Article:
Learn about Chile’s natural contrasts

As Chile grows and develops, it protects its ecosystem. Eight World Biosphere Reserves are found within its extraordinarily diverse territory.


The vitality of natural contrasts are on display throughout Chile. From the flowering desert in the north of the country to the ancient glaciers of the south, a myriad of ecosystems rich in biodiversity coexist, each of them protected by natural borders and a growing consciousness in Chile about the need to conserve the environment.

The country whose beauty extends from north to south, with resources borne within it that allow Chileans to dream of a better life, on the basis of sustainable development and environmental equity. Chile has opened its eyes to the world, actively participating in international conventions and making space for emerging initiatives that create and develop renewable energy. A few examples of the previous are the many projects that are currently taken place in the northern part of the country, and the changes through which the Santiago’s Subway has been going through; authorities are aiming to power this mean of transportation solely on solar and wind energy

Within the many measurements that the government has taken to protect the biodiversity of our country is the complete prohibition of whale hunting. These giants of the sea swim freely through the national waters and can be admired in different point of our territory, especially near the Chiloé Archipelago’s coasts.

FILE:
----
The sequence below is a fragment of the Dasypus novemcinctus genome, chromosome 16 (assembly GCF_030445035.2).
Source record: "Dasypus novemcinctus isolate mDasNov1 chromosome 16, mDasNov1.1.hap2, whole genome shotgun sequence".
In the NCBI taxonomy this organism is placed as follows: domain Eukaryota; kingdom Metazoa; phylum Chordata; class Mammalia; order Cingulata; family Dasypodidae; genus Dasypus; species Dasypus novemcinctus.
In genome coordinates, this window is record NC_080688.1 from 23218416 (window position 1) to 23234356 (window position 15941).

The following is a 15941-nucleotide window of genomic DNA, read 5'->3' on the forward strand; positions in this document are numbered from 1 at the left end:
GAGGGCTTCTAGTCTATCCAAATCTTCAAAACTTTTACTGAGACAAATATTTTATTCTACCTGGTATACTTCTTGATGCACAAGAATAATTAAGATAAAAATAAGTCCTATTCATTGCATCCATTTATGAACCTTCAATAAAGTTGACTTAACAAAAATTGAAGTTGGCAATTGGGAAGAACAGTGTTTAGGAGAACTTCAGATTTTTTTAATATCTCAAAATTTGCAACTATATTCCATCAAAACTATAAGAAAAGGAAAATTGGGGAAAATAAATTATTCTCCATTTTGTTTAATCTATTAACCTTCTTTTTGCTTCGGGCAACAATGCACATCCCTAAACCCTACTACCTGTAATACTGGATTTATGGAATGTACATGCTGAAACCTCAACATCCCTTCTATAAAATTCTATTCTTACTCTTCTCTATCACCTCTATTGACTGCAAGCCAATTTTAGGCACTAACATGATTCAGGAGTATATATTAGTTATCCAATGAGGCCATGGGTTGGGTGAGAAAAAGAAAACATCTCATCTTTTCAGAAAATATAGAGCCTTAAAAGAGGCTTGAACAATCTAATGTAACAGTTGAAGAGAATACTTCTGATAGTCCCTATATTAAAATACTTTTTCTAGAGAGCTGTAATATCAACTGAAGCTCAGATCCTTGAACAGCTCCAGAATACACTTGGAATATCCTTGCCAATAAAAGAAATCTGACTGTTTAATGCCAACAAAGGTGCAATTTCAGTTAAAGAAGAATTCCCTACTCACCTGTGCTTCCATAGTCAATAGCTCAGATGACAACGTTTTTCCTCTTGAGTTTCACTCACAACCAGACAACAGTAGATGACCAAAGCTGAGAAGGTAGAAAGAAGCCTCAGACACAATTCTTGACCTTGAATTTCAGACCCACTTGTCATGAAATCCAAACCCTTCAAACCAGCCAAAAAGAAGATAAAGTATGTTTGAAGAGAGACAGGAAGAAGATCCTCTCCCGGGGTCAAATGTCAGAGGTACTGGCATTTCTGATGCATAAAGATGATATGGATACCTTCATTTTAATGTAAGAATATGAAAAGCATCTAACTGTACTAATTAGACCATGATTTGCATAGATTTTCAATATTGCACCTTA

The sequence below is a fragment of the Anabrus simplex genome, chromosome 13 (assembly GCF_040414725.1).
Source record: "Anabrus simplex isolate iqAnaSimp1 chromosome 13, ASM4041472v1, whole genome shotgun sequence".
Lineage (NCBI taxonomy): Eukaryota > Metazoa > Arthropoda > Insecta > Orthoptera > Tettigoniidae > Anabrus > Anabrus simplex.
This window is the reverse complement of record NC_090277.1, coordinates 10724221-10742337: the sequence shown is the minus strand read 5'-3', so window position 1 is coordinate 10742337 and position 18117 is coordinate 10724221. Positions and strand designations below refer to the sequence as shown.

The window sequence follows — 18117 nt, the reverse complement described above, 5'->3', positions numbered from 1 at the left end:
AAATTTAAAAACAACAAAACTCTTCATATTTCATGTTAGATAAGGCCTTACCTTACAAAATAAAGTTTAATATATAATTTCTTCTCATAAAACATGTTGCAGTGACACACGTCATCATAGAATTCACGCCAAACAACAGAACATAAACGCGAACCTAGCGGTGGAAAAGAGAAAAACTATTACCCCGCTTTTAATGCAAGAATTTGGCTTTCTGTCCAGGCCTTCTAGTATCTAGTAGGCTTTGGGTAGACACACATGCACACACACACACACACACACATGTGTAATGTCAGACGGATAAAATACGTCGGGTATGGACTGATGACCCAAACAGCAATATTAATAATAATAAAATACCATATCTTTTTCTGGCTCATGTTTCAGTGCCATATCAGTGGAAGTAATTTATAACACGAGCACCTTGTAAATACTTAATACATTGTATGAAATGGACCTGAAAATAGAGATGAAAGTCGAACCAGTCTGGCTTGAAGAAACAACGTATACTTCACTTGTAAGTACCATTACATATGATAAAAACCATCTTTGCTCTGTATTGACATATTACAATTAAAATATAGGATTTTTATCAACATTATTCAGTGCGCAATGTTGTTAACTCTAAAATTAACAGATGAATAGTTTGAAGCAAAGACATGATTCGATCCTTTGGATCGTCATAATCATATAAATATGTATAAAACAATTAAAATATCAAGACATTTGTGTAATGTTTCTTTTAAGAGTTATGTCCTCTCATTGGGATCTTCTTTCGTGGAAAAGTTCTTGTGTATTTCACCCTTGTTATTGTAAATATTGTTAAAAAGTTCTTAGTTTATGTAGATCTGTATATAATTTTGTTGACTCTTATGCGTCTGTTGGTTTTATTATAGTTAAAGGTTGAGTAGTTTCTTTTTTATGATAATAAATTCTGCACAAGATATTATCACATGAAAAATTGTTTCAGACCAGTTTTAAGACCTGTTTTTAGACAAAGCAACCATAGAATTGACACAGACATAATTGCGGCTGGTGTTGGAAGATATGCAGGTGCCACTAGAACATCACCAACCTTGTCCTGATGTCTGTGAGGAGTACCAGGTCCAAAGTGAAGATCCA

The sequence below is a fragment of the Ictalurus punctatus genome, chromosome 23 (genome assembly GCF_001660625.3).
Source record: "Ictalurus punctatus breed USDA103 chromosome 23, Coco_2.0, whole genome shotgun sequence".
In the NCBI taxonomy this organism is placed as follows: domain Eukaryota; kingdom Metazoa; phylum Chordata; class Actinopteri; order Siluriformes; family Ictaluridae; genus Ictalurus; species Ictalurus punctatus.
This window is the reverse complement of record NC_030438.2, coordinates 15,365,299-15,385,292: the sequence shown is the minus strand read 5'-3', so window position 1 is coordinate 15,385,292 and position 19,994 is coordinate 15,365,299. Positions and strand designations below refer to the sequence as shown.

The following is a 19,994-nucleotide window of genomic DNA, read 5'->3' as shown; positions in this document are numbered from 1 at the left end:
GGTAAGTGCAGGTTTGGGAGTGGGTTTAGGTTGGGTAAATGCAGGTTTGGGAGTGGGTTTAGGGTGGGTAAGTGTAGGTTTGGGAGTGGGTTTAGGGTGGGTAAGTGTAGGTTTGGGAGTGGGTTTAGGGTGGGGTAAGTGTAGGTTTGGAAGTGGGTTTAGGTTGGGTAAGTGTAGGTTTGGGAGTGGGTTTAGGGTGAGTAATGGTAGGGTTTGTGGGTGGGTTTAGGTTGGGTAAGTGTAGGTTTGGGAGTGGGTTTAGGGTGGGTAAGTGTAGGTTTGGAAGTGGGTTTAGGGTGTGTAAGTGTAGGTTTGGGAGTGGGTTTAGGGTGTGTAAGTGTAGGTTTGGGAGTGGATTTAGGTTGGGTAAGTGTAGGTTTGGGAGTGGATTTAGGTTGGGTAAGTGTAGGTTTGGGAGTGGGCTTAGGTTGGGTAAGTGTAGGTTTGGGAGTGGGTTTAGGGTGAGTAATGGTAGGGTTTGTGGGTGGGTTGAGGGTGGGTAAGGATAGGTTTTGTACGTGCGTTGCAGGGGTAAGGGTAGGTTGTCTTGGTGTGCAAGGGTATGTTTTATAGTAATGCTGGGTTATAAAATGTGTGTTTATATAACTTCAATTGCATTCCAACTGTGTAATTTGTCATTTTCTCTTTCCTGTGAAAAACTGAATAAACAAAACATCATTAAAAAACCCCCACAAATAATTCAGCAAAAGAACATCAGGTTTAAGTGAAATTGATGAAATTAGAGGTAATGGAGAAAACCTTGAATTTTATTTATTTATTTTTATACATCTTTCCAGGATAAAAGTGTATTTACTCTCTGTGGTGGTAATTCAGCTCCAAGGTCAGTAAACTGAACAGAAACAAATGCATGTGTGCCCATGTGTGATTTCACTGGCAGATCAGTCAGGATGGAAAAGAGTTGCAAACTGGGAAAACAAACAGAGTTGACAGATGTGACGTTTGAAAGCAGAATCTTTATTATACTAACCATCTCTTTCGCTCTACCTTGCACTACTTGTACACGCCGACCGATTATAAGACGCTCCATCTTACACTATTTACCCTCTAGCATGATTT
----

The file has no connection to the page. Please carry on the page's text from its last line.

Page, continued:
Similar initiatives have been gradually implemented, allowing the protection of diverse species of endemic trees; such as the larch, the second eldest variety in the world with specimens in Chile dating back to more than 3 and a half millennia ago.

The central-south of the country is known as one of the areas of greatest biodiversity for plant species. It boasts the only temperate rainforest of South America whose foliage, formed through the combination of jungle and cold weather climates, is protected by numerous national parks. These places do not only stand out for their beautiful landscapes, but also for being reserves of life for Chile and the entire planet.

In a joint work with the UNESCO, ten strategic points in the country have been declared World Biosphere Reserves. National parks, reserves and monuments are within these limitations, some of them are the Juan Fernández Archipelago National Park — located almost 400 miles into the Pacific — the Laguna San Rafael National Park, the Laguna del Laja National Park and the Torres del Paine National Park, with the massif of the same name as its main attraction.